Opening Remarks at the launch of the ESCAP-BAPPENAS-British Council Report
Professor Dr. Bambang Brodjonegoro, Minister of Bappenas
It is a pleasure to be with you to launch our joint report Building an Inclusive Creative Economy: The State of Social Enterprise in Indonesia. It is a particular pleasure to do so alongside UN ESCAP’s partners, BAPPENAS and the British Council. I am grateful to you for organising this event and for the excellent collaboration between our organisations.
In Asia-Pacific economies, entrepreneurship matters. Small and medium-sized enterprises (SMEs) are a source of employment, economic dynamism and innovation. 96 per cent of all enterprises are SMEs. They employ over 60 per cent of the labour force and generate over 40 percent of Gross Domestic Product. They could be a valuable source of innovation to help achieve the United Nations’ Sustainable Development Goals (SDGs). But this requires the right incentives for them to become “impact-driven SMEs”, or social enterprises.
Innovation is about technology but also innovative business models. Given the significance of SMEs in the Asia-Pacific, one of the most impactful innovations for the region could be the shift from entrepreneurship to social entrepreneurship. To make this happen governments have a critical role to play. The challenge is to incentivize enterprises to engrain social and environmental purpose, alongside financial return.
Recognising this, member States in the Asia-Pacific region took an unprecedented step. They agreed by resolution to support the development of enabling environments for social enterprise as outlined in the “Asia-Pacific Roadmap for the Implementation of the 2030 Agenda in Asia and the Pacific”.
To support member States to deliver on this commitment, UN ESCAP have been working in close partnership with the British Council to promote the growth of social enterprise across the Asia-Pacific region as a means of supporting progress on the SDGs. Our goal is to provide research, analysis, training, policy dialogues. And offer guidance to support the formulation and implementation of policies fostering social enterprise.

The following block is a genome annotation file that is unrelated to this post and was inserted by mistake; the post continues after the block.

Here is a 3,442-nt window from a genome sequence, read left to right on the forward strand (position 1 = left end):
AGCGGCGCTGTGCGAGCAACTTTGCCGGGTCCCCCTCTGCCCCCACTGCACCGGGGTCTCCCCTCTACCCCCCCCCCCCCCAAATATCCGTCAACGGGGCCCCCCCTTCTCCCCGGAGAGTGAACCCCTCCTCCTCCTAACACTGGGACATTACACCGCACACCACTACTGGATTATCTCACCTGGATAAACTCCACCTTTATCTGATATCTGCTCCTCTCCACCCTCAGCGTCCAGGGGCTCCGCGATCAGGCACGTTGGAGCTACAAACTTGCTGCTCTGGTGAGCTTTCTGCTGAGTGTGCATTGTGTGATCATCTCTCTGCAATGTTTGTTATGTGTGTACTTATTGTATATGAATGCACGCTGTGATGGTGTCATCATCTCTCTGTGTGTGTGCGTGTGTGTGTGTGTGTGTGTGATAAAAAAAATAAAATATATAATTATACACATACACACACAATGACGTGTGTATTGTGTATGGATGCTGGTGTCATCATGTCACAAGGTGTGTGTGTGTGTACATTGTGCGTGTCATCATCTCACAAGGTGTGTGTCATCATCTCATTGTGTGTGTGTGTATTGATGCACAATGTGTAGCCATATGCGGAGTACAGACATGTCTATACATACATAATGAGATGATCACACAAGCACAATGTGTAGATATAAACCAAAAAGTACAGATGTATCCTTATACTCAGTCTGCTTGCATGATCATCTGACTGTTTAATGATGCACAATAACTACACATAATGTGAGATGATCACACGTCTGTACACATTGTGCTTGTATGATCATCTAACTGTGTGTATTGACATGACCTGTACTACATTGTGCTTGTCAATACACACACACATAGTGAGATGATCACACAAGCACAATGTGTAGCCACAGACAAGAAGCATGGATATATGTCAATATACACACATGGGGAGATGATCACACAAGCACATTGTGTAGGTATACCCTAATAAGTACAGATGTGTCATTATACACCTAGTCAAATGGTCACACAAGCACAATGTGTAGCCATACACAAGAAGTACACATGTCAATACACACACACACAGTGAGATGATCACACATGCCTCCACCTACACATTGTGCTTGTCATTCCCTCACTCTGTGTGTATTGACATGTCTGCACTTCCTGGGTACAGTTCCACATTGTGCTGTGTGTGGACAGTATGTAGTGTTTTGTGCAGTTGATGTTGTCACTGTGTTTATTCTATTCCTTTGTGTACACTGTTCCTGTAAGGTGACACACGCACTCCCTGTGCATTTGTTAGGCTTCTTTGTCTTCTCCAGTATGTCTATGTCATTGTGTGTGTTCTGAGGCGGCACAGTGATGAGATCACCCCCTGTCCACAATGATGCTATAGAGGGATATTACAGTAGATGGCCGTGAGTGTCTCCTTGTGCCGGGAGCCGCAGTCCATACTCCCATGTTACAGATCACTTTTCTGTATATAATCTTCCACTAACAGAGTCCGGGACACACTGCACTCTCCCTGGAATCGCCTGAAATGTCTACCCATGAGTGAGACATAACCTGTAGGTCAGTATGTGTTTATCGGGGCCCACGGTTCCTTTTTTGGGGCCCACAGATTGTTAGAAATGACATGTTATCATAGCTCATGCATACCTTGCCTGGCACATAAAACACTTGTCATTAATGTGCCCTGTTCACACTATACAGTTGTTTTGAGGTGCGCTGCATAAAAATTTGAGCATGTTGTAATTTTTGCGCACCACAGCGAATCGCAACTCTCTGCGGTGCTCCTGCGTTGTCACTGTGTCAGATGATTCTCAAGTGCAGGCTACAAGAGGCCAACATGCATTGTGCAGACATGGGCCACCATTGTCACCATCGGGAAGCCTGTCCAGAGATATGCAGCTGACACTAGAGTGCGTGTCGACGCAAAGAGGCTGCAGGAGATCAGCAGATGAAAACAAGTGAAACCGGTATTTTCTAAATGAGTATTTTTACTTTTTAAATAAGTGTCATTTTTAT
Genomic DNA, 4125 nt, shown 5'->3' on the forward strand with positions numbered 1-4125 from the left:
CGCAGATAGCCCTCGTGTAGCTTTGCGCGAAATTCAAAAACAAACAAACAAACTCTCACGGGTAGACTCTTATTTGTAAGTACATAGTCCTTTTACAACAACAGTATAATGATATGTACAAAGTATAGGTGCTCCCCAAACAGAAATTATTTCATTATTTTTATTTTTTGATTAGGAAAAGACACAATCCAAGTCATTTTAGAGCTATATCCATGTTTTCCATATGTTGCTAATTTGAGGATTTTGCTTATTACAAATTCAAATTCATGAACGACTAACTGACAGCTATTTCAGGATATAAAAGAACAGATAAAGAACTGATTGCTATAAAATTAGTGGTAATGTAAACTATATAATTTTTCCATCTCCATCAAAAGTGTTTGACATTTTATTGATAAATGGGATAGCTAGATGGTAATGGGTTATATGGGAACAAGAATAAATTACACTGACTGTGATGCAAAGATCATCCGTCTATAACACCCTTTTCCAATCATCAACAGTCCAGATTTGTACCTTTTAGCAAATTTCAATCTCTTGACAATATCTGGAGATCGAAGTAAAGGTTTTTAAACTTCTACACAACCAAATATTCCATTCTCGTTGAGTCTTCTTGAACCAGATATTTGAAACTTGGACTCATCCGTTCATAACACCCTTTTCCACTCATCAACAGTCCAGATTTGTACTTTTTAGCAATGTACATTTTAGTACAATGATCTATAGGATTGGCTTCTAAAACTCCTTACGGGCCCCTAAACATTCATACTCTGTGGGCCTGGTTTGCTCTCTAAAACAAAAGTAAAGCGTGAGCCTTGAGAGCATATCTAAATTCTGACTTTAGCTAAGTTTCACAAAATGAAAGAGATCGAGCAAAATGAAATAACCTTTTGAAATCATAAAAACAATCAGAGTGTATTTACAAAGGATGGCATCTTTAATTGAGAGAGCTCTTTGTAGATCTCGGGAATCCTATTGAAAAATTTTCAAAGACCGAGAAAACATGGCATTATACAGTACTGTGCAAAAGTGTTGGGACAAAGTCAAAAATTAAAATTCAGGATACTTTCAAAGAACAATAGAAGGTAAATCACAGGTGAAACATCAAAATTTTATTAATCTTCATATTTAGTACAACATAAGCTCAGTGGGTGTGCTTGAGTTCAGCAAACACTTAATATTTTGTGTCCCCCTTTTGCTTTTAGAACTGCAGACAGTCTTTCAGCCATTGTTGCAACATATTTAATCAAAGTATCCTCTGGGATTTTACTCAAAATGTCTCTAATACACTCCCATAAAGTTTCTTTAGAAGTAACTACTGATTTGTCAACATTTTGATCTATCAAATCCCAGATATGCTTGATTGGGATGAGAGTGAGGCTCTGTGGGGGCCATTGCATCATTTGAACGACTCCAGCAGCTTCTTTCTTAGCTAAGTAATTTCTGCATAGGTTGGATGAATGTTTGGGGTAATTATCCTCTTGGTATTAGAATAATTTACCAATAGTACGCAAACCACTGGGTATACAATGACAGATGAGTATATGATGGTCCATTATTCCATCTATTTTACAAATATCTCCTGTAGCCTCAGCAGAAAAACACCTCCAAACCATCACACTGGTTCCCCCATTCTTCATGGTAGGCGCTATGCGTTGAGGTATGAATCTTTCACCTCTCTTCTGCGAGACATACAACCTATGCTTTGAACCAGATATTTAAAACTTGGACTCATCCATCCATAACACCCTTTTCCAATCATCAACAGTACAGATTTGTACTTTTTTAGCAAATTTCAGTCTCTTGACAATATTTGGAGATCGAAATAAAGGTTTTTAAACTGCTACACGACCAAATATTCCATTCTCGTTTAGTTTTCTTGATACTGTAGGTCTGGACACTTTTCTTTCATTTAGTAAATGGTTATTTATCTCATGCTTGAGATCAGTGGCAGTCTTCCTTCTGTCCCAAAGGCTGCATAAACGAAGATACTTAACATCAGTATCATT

Through this partnership, we have supported the development policy and legal frameworks, strategies, institutions and financial mechanisms. We have worked with the Philippines and Thailand in developing their social enterprise Acts. And the Government of Pakistan to design and develop their Centre for Social Entrepreneurship. The Centre will support innovation and jump start social entrepreneurship in the country. In Malaysia, we have worked with the government to develop a Social Impact Exchange, an online platform linking investors to impact enterprises. And we have helped gather data on the state of social enterprise across the Asia-Pacific region.
Today, I am delighted to be part of the launch of the report on “Building an Inclusive and Creative Economy: The State of Social Enterprise in Indonesia”. The report highlights the huge opportunity social enterprise presents in a country like Indonesia where there are already an estimated 340 thousand social enterprises.
Indeed, many social enterprises in Indonesia are working to promote inclusivity and address inequality through community-based models and providing opportunities for women. 40 percent of social enterprises in Indonesia are led by women. Another 19 per cent are led jointly by women and men. The UN Secretary-General has placed a high priority on gender equality. This report shows social enterprise can strengthen the role of women as leaders in both business and society. But also increase youth engagement in sustainable development. Half our social enterprise leaders are between 25 and 34 years old. This is an opportunity for Indonesia to harness their creativity and innovation.
Very distinguished guests,
Let me commend BAPPENAS for taking on a leadership role on this forward-looking agenda. This report provides a solid evidence base to inform future policies and strategies. UN ESCAP stands ready to support the development of social enterprise as a key means of building an inclusive and creative economy. One which can drive sustainable development in Indonesia and serve as a reference point across Asia and the Pacific.
Thank you for your attention.